Growing up as a teenager( in the 1970s), I had an increasing sense of being different from almost all of my peers. Subconsciously, I somehow knew I was attracted to other boys; but I knew to exhibit any overt signs of this were dangerous; and, having had the painful example of one physically slightly “camp”(and thus perceived as gay)boy tied remorselessly to the cloakroom railings, as I had the misfortune to myself see, I had enough sense of self-preservation to avoid that cruel fate.Luckily for me I was not perceived as camp(in the sense of being, in that perjorative to women word, “effeminate”) so managed to survive unscathed, in this regard, through being perceived, I suppose, instead, as “geeky”, academic; possibly as a little eccentric. One strange concomitance of this was that, subconsciously aware as i was(of my difference of sexual orientation from the socially and psychologically policed “norm”), I deliberately if semi-consciously, cultivated a sublimated difference; which was (at least, slightly) more socially acceptable. I calculatedly altered my slight Liverpool accent and TALKED differently: “Wirral Scouse”, as its sometimes called, usually perjoratively again, being the (only marginally) nearest equivalent. This was mainly unnoticed and uncommented on, unless, perhaps, it may been seen as part of my general difference of demeanour, general shyness and unsocialibilty (this being in the Sixth Form).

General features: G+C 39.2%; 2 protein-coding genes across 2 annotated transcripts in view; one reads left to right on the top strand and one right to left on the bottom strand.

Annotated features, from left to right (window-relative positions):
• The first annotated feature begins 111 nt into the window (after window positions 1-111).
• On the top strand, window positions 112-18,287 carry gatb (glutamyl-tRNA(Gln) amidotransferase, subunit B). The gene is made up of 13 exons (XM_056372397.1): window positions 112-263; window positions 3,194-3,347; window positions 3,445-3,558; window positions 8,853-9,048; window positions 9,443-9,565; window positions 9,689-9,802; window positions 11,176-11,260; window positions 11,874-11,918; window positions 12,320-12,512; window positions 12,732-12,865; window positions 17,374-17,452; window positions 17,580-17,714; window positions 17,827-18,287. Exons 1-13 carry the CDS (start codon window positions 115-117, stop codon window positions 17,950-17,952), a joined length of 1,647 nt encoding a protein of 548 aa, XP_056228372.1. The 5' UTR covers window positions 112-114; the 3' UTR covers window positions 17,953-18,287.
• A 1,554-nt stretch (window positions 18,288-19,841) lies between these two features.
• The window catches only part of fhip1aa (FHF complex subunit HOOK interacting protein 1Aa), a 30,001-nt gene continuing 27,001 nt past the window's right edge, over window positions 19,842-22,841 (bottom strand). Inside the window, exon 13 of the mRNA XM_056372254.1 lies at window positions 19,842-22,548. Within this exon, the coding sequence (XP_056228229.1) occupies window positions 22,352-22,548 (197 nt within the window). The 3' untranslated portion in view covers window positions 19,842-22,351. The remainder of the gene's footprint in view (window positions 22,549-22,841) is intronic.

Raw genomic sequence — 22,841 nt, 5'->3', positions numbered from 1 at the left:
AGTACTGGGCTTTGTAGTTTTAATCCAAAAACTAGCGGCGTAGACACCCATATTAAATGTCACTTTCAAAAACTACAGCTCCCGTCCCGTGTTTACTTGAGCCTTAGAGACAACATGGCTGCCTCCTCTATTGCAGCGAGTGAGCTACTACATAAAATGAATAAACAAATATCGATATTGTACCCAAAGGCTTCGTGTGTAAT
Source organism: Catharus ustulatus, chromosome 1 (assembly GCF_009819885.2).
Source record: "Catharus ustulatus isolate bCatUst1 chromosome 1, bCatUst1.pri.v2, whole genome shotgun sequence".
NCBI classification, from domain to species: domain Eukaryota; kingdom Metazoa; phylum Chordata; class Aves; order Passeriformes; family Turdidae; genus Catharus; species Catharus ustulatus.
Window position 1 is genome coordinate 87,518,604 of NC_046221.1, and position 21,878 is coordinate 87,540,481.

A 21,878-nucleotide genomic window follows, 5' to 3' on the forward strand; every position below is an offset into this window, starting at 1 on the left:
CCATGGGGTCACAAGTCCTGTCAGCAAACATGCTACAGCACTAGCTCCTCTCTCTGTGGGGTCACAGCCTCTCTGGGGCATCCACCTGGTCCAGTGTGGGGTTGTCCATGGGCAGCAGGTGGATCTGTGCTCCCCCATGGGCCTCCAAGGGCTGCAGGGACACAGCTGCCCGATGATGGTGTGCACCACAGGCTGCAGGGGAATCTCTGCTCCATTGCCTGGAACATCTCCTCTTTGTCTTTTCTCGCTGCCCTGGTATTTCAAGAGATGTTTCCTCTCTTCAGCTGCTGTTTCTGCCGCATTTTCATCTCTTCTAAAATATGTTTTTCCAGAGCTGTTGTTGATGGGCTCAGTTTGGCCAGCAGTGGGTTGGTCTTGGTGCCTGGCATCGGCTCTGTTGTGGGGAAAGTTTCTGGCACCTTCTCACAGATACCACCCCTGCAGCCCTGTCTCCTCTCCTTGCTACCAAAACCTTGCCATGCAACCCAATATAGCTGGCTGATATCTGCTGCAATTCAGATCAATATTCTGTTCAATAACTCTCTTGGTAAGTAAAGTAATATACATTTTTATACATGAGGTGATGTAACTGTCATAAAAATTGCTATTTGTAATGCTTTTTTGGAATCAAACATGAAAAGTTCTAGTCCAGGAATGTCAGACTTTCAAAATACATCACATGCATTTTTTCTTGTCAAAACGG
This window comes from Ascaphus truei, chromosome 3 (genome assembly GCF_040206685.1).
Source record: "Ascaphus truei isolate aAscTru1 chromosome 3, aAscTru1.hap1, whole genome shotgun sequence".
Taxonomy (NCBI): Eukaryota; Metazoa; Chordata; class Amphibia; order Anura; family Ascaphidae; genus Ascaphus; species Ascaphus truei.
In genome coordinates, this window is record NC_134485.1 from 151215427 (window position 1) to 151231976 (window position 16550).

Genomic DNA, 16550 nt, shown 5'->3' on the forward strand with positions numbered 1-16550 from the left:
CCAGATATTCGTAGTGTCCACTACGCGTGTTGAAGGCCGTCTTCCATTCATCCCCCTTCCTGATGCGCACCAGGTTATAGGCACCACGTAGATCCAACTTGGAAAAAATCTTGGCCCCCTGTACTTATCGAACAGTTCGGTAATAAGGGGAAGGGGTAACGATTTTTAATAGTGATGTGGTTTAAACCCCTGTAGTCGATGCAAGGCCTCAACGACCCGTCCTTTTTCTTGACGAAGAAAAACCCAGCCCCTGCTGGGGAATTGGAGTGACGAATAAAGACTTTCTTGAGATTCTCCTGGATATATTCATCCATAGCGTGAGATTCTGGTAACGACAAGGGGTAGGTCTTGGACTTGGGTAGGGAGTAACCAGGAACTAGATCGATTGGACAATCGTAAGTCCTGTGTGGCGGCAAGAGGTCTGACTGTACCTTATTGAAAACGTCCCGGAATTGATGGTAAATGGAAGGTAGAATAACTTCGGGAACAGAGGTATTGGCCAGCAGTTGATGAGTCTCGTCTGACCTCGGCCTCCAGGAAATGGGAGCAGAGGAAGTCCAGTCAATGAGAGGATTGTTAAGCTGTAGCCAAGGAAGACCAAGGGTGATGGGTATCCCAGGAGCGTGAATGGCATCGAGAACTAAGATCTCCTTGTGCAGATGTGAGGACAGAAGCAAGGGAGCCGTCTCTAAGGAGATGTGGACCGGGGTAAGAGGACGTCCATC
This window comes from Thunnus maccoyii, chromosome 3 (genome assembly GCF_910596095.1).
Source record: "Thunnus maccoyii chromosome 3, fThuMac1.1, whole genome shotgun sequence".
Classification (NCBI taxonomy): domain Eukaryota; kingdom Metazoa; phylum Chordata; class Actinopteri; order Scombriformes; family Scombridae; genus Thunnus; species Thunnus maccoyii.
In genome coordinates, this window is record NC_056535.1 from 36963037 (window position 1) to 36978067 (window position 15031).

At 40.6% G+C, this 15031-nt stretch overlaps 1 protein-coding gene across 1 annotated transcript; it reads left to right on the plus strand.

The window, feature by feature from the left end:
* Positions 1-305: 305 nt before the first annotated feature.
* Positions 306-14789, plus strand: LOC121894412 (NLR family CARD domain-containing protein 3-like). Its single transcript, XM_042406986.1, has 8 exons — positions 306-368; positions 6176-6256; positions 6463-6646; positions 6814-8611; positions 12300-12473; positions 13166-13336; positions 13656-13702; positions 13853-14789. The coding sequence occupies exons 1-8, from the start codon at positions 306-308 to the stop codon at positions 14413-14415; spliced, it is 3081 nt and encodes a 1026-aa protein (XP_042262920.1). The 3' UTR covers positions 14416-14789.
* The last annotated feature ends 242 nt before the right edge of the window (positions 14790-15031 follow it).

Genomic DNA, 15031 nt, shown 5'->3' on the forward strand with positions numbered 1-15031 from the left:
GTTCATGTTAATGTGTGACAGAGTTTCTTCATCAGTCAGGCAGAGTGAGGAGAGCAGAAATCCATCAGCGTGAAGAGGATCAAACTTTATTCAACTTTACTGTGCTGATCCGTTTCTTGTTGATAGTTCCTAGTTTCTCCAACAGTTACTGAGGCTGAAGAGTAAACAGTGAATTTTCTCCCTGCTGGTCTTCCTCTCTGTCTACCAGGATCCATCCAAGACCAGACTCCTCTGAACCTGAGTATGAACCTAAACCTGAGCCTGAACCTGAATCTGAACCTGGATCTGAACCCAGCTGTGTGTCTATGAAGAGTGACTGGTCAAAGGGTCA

Today, this sometimes causes confusion and people’s inability to pigeonhole my accent(as people DO like to pigeonhole); I relish, ONLY when experiencing any reverse snobbery,or when people think I am not from Liverpool , explaining that I went to a fairly tough comprehensive school. I still(today) run risks,ironically, obviously, in any disclosure of the (above) true reason for the displacement of one difference for one other, slightly more socially acceptable one. At this juncture, I must stress that I am in no way a class snob: I did not change my accent to appear “middle class”: I did it to express my difference POSITIVELY and CREATIVELY, if in a sublimated and indirect fashion.
This way of coping in the mainly homophobic and heterosexist 1970s in a Liverpool comprehensive school may, quite likely, not be unique; and is surely not confined to Liverpool Comprehensive Schools!
I hope that gay children and teenagers today have less fear and less of a need for such circumlocutory means of,in some(indirect)way, being themselves. And I hope, be it in critical theory/thinking, or in daily life, we CONTINUE to move beyond class as the sole definer of inequality, seeing that individuals, AS individuals, may experience discrimination, for ANY reason, including(but not EXCLUSIVELY because of actual or perceived sexual orientation).